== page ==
When we refer to a fight-or-flight response, alternatively called the acute stress response, it talks about how a person responds in a particular perceived dangerous situation.
This situation inherently refers to all the surrounding elements and those within. Very well, then.
It is all theory until you notice the same events unfolding in different circumstances, changing the said environment, impacting your corresponding response.
This might sound silly, but that reality of it set in very recently, in my mind.
Situation A –
On various occasions, when a lizard or a pigeon entered the house when I am alone or accompanied by family, my immediate response is to scream, exit the premises and have someone handle the situation, and step back in only when it is deemed free of the creatures—a clear flight response.
Situation B –
Recently, I was hosting my sibling’s byproduct for a couple of weeks. And, when on two different occasions a lizard and a pigeon entered the house, and the byproduct was scared and screaming with a voice decibel (to date I am not really sure how it was generated from that tiny body), even before realizing I got into the fight mode.
The pigeon was the easy one, I opened the nearest door, and it flew off in a few seconds. The lizard, though. Oh! This was interesting.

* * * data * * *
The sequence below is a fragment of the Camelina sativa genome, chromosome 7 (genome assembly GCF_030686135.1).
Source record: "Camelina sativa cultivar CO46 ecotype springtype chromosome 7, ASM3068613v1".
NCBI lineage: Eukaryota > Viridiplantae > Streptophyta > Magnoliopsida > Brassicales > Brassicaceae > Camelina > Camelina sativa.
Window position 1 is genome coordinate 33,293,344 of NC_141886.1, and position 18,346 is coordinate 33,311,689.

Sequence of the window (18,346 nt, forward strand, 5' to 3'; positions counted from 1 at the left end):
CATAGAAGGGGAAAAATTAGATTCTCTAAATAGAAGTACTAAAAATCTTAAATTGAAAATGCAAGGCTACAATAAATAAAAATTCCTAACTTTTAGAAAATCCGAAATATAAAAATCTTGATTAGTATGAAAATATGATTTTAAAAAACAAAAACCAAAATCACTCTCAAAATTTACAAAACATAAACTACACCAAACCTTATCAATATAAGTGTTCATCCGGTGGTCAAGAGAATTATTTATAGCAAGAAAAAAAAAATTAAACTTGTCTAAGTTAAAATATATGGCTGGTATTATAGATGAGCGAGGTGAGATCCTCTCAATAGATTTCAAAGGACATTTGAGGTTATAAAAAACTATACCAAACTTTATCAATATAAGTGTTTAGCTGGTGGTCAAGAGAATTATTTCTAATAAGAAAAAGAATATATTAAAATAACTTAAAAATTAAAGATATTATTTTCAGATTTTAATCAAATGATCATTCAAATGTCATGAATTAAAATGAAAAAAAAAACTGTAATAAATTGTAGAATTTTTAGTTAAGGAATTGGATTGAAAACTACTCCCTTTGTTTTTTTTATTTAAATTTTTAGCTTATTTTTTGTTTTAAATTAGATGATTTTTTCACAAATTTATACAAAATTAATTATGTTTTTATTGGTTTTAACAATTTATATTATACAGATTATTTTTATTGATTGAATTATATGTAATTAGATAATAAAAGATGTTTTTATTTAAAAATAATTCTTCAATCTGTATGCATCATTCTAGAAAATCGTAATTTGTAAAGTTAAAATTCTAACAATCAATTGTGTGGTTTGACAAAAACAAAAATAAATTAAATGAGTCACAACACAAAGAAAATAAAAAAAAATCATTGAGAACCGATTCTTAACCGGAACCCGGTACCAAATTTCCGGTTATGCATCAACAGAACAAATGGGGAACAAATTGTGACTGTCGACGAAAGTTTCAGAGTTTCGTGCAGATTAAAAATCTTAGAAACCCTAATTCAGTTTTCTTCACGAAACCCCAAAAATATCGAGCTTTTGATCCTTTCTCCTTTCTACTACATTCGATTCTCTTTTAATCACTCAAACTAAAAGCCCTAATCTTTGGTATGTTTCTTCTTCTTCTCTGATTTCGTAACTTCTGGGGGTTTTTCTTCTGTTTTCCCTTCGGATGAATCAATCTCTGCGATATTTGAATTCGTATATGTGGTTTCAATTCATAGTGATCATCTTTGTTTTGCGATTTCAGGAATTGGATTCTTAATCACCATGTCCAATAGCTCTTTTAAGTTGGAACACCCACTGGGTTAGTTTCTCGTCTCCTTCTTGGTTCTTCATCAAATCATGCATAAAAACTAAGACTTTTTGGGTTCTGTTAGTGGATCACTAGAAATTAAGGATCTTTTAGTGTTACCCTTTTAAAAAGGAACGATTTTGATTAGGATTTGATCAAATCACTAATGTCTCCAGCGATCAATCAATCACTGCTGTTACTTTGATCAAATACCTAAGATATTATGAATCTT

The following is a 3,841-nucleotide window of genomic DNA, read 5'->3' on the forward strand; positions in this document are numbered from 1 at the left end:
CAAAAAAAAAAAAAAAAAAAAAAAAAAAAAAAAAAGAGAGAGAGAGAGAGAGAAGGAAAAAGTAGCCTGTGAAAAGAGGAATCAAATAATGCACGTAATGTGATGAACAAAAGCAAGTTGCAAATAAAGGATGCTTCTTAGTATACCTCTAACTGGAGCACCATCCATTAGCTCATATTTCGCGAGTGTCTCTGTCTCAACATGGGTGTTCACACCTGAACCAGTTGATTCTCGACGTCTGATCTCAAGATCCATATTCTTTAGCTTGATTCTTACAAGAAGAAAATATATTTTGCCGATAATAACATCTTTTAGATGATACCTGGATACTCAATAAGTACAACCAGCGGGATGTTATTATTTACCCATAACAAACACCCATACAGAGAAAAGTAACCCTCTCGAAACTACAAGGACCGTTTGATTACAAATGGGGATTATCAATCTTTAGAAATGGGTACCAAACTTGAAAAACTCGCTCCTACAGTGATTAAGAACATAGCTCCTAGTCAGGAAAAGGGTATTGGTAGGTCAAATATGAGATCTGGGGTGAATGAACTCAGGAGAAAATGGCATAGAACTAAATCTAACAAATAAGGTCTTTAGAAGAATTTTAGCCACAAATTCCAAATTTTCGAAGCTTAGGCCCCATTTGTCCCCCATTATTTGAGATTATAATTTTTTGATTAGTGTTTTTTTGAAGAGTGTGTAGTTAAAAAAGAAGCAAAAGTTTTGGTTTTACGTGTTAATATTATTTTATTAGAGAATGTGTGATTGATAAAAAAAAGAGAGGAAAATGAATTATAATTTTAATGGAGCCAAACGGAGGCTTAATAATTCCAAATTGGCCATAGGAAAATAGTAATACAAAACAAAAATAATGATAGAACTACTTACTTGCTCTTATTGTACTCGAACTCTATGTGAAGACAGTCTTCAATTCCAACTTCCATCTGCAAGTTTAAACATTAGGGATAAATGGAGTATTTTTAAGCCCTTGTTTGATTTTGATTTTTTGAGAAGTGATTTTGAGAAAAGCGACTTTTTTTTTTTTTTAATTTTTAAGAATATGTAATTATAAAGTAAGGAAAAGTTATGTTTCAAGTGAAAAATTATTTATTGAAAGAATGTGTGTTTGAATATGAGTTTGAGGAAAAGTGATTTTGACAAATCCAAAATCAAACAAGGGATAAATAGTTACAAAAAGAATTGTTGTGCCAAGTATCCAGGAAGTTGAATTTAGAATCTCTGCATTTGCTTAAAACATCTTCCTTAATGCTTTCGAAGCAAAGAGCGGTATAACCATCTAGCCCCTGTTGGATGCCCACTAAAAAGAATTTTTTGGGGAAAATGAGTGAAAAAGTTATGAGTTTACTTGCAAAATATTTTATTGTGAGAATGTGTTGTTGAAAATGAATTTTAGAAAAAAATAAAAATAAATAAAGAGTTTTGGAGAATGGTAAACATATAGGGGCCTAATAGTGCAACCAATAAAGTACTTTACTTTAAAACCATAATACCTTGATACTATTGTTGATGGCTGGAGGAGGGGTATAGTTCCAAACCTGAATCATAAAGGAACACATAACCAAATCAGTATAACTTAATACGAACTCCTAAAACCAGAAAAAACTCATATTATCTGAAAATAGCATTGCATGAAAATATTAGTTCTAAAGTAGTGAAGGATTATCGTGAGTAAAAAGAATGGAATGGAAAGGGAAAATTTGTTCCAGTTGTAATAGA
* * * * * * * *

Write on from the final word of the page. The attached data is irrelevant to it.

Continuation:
Leading the lizard in the direction of the exit was a very tiring and rather time-consuming exercise. The poor fellow is scared as well. It took executing quite a few tricks off google, making sure I am not harming it in the process, and at some point, there might have been a serious heart-to-heart conversation pleading it leaves and that I don’t mean any harm.
And, finally, some 30 odd minutes later, there was a victory. At some level, I feel it empathized with me, felt sorry for me, and left.
After that ordeal, I still can not fathom who that person on the fight mode was.
If a situation like this occurs again (I hope it does not), I am not sure if the reaction will be a flight or fight. And, I don’t want to find out either. But with the whole experience, I think I am slightly proud of how I handled situation B. Not too proud, just in case any creatures are listening to these thoughts in my mind.